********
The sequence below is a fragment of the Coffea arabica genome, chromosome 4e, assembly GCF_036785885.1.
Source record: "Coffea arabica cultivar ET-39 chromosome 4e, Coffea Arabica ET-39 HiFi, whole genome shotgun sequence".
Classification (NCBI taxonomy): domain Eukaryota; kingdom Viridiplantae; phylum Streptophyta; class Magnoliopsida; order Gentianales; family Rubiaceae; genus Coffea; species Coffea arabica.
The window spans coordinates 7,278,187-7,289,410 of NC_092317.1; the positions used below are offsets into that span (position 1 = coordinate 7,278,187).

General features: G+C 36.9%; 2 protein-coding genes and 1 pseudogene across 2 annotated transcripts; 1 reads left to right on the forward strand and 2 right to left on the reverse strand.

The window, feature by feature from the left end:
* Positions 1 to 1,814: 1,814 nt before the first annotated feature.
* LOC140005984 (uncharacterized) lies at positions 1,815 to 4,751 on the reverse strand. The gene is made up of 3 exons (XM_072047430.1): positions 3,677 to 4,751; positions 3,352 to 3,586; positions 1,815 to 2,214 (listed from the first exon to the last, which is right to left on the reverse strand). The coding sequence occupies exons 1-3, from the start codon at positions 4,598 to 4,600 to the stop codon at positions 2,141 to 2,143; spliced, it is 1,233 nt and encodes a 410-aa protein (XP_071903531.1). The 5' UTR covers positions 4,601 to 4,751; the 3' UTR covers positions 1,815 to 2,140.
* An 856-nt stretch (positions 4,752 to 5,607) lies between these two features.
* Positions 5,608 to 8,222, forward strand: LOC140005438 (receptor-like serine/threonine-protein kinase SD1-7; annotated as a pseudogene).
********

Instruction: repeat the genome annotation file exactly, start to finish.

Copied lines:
The sequence below is a fragment of the Coffea arabica genome, chromosome 4e, assembly GCF_036785885.1.
Source record: "Coffea arabica cultivar ET-39 chromosome 4e, Coffea Arabica ET-39 HiFi, whole genome shotgun sequence".
Classification (NCBI taxonomy): domain Eukaryota; kingdom Viridiplantae; phylum Streptophyta; class Magnoliopsida; order Gentianales; family Rubiaceae; genus Coffea; species Coffea arabica.
The window spans coordinates 7,278,187-7,289,410 of NC_092317.1; the positions used below are offsets into that span (position 1 = coordinate 7,278,187).

General features: G+C 36.9%; 2 protein-coding genes and 1 pseudogene across 2 annotated transcripts; 1 reads left to right on the forward strand and 2 right to left on the reverse strand.

The window, feature by feature from the left end:
* Positions 1 to 1,814: 1,814 nt before the first annotated feature.
* LOC140005984 (uncharacterized) lies at positions 1,815 to 4,751 on the reverse strand. The gene is made up of 3 exons (XM_072047430.1): positions 3,677 to 4,751; positions 3,352 to 3,586; positions 1,815 to 2,214 (listed from the first exon to the last, which is right to left on the reverse strand). The coding sequence occupies exons 1-3, from the start codon at positions 4,598 to 4,600 to the stop codon at positions 2,141 to 2,143; spliced, it is 1,233 nt and encodes a 410-aa protein (XP_071903531.1). The 5' UTR covers positions 4,601 to 4,751; the 3' UTR covers positions 1,815 to 2,140.
* An 856-nt stretch (positions 4,752 to 5,607) lies between these two features.
* Positions 5,608 to 8,222, forward strand: LOC140005438 (receptor-like serine/threonine-protein kinase SD1-7; annotated as a pseudogene).